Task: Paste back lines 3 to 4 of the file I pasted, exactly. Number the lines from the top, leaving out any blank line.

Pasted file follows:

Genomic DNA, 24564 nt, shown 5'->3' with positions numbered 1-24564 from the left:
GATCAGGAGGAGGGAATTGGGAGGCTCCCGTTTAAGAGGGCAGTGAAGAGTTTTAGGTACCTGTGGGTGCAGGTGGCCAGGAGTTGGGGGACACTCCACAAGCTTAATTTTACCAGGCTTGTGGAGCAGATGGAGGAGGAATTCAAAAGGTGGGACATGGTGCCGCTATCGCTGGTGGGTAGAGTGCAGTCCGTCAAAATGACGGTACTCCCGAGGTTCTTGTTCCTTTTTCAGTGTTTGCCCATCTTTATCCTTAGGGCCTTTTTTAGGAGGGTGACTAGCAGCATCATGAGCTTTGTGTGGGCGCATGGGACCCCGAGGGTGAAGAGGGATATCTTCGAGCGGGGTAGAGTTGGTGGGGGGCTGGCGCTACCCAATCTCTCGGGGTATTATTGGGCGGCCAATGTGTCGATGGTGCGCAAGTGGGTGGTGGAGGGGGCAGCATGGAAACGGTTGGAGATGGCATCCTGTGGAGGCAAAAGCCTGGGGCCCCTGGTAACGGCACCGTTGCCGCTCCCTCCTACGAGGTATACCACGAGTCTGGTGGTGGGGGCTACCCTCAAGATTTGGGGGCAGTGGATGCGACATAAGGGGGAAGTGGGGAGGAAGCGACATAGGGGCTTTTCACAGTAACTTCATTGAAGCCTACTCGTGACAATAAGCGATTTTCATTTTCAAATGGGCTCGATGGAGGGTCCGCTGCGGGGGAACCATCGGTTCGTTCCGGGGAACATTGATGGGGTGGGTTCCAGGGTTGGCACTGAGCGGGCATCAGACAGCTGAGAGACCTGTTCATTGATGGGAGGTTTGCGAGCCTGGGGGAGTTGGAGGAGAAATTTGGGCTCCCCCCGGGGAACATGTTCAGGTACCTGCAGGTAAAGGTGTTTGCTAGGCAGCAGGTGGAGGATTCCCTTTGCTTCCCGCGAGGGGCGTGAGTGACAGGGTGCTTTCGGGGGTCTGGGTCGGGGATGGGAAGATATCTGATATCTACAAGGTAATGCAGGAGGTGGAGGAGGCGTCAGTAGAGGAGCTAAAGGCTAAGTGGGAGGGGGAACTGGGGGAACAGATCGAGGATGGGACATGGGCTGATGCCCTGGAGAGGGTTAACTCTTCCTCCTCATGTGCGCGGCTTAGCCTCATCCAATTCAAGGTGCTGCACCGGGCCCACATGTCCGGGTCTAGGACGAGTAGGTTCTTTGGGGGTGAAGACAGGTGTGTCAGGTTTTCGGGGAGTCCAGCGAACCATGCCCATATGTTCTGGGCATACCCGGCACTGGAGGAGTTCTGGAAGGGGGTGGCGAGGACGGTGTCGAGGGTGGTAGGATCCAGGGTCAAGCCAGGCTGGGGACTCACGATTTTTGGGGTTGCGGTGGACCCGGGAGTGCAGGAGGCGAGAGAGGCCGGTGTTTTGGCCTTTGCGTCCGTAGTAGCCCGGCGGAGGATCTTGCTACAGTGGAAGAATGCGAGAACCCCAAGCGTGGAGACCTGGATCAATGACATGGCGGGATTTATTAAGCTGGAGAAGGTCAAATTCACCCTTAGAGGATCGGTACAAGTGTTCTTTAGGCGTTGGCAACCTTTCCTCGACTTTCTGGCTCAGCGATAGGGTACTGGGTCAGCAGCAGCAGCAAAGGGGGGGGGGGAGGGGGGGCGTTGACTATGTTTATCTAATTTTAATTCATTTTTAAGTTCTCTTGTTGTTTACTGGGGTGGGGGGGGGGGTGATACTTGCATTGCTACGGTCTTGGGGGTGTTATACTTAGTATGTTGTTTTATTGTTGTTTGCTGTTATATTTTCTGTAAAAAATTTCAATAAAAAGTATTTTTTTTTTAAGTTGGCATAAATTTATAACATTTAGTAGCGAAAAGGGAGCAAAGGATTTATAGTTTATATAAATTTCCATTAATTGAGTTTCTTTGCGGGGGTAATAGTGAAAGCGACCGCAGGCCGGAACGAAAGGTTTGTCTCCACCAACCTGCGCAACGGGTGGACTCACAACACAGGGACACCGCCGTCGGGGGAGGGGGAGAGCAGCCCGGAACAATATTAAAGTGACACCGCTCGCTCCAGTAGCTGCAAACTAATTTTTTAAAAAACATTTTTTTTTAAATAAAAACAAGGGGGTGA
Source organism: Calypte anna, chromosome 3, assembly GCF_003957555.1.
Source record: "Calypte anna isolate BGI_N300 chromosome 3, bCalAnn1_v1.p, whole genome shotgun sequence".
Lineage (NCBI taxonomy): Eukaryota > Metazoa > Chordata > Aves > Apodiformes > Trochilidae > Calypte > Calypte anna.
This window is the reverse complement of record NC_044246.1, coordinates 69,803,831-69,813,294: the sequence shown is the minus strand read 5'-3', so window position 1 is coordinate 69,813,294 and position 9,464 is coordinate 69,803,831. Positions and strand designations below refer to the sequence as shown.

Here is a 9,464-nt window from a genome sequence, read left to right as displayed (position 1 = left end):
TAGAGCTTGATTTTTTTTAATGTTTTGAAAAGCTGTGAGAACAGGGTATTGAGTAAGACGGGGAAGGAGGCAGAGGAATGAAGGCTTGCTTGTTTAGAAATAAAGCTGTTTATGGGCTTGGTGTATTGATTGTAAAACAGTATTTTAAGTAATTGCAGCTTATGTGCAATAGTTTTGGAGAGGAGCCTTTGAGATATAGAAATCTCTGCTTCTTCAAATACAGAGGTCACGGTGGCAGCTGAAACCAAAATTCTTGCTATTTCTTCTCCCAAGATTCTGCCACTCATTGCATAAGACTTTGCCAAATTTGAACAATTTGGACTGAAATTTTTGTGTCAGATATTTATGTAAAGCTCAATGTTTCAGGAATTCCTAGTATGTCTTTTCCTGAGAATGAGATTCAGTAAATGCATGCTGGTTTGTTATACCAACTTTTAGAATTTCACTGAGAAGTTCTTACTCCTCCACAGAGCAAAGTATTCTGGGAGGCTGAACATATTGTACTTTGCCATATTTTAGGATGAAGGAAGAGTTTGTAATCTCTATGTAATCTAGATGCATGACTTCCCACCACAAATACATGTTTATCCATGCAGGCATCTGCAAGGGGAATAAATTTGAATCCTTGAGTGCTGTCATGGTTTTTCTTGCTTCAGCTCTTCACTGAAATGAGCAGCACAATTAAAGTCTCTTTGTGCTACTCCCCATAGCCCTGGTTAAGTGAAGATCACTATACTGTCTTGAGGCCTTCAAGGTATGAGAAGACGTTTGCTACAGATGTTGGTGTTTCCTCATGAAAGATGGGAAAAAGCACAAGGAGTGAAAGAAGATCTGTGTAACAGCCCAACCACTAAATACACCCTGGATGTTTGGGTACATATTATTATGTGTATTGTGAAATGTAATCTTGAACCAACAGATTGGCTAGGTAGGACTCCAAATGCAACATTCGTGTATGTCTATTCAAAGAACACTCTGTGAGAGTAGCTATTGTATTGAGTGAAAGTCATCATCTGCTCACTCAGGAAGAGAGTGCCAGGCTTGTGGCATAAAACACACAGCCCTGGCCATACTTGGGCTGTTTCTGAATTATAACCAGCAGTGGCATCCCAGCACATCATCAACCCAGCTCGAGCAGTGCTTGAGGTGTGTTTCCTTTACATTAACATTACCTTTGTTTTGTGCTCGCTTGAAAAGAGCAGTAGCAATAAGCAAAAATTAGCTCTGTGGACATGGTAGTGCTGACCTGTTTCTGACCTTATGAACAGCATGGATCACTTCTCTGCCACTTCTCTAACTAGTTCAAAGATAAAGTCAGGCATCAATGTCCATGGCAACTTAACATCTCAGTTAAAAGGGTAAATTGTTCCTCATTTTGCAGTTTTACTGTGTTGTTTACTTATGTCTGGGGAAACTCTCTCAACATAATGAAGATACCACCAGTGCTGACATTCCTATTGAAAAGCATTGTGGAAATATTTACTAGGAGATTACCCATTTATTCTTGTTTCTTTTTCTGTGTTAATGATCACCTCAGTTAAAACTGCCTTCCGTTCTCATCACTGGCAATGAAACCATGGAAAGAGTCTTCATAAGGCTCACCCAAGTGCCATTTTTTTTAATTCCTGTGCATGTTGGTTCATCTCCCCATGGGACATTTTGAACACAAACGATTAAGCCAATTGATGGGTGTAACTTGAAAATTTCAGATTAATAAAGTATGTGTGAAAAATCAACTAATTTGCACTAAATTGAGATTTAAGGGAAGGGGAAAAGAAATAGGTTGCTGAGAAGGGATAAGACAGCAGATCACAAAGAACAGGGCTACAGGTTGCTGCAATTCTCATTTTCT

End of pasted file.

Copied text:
Source organism: Calypte anna, chromosome 3, assembly GCF_003957555.1.
Source record: "Calypte anna isolate BGI_N300 chromosome 3, bCalAnn1_v1.p, whole genome shotgun sequence".